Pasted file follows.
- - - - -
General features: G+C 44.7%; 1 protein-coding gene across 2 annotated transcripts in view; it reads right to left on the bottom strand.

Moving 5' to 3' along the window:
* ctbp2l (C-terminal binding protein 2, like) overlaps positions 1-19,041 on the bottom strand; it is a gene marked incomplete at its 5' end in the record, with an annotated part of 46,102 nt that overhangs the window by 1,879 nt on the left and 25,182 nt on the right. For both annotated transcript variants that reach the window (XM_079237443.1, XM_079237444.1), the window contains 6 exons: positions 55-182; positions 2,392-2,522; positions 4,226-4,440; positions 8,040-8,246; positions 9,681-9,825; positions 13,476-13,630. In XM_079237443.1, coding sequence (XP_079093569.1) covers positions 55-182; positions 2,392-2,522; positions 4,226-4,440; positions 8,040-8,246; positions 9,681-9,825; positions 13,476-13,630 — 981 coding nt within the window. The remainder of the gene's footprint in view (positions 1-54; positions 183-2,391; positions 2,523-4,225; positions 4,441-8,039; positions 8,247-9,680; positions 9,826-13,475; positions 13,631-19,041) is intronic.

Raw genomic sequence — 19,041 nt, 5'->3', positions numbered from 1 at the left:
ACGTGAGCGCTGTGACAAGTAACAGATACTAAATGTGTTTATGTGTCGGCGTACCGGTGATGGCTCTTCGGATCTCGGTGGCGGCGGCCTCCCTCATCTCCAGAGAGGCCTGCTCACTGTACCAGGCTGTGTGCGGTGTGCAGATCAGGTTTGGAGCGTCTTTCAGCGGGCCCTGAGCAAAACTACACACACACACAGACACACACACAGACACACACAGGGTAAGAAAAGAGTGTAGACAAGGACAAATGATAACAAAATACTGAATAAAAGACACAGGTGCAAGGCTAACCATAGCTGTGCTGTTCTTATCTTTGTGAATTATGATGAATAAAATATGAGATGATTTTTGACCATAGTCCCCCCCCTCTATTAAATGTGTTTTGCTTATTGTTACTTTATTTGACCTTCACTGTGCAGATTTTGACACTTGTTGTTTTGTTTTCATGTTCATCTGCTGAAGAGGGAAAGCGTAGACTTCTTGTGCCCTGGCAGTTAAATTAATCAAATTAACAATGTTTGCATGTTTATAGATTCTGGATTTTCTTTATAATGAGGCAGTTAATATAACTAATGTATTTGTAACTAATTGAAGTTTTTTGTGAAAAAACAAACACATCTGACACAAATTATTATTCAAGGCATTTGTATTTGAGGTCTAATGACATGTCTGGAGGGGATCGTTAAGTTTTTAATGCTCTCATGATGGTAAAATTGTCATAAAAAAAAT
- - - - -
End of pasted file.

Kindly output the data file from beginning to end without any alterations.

General features: G+C 44.7%; 1 protein-coding gene across 2 annotated transcripts in view; it reads right to left on the bottom strand.

Moving 5' to 3' along the window:
* ctbp2l (C-terminal binding protein 2, like) overlaps positions 1-19,041 on the bottom strand; it is a gene marked incomplete at its 5' end in the record, with an annotated part of 46,102 nt that overhangs the window by 1,879 nt on the left and 25,182 nt on the right. For both annotated transcript variants that reach the window (XM_079237443.1, XM_079237444.1), the window contains 6 exons: positions 55-182; positions 2,392-2,522; positions 4,226-4,440; positions 8,040-8,246; positions 9,681-9,825; positions 13,476-13,630. In XM_079237443.1, coding sequence (XP_079093569.1) covers positions 55-182; positions 2,392-2,522; positions 4,226-4,440; positions 8,040-8,246; positions 9,681-9,825; positions 13,476-13,630 — 981 coding nt within the window. The remainder of the gene's footprint in view (positions 1-54; positions 183-2,391; positions 2,523-4,225; positions 4,441-8,039; positions 8,247-9,680; positions 9,826-13,475; positions 13,631-19,041) is intronic.

Raw genomic sequence — 19,041 nt, 5'->3', positions numbered from 1 at the left:
ACGTGAGCGCTGTGACAAGTAACAGATACTAAATGTGTTTATGTGTCGGCGTACCGGTGATGGCTCTTCGGATCTCGGTGGCGGCGGCCTCCCTCATCTCCAGAGAGGCCTGCTCACTGTACCAGGCTGTGTGCGGTGTGCAGATCAGGTTTGGAGCGTCTTTCAGCGGGCCCTGAGCAAAACTACACACACACACAGACACACACACAGACACACACAGGGTAAGAAAAGAGTGTAGACAAGGACAAATGATAACAAAATACTGAATAAAAGACACAGGTGCAAGGCTAACCATAGCTGTGCTGTTCTTATCTTTGTGAATTATGATGAATAAAATATGAGATGATTTTTGACCATAGTCCCCCCCCTCTATTAAATGTGTTTTGCTTATTGTTACTTTATTTGACCTTCACTGTGCAGATTTTGACACTTGTTGTTTTGTTTTCATGTTCATCTGCTGAAGAGGGAAAGCGTAGACTTCTTGTGCCCTGGCAGTTAAATTAATCAAATTAACAATGTTTGCATGTTTATAGATTCTGGATTTTCTTTATAATGAGGCAGTTAATATAACTAATGTATTTGTAACTAATTGAAGTTTTTTGTGAAAAAACAAACACATCTGACACAAATTATTATTCAAGGCATTTGTATTTGAGGTCTAATGACATGTCTGGAGGGGATCGTTAAGTTTTTAATGCTCTCATGATGGTAAAATTGTCATAAAAAAAAT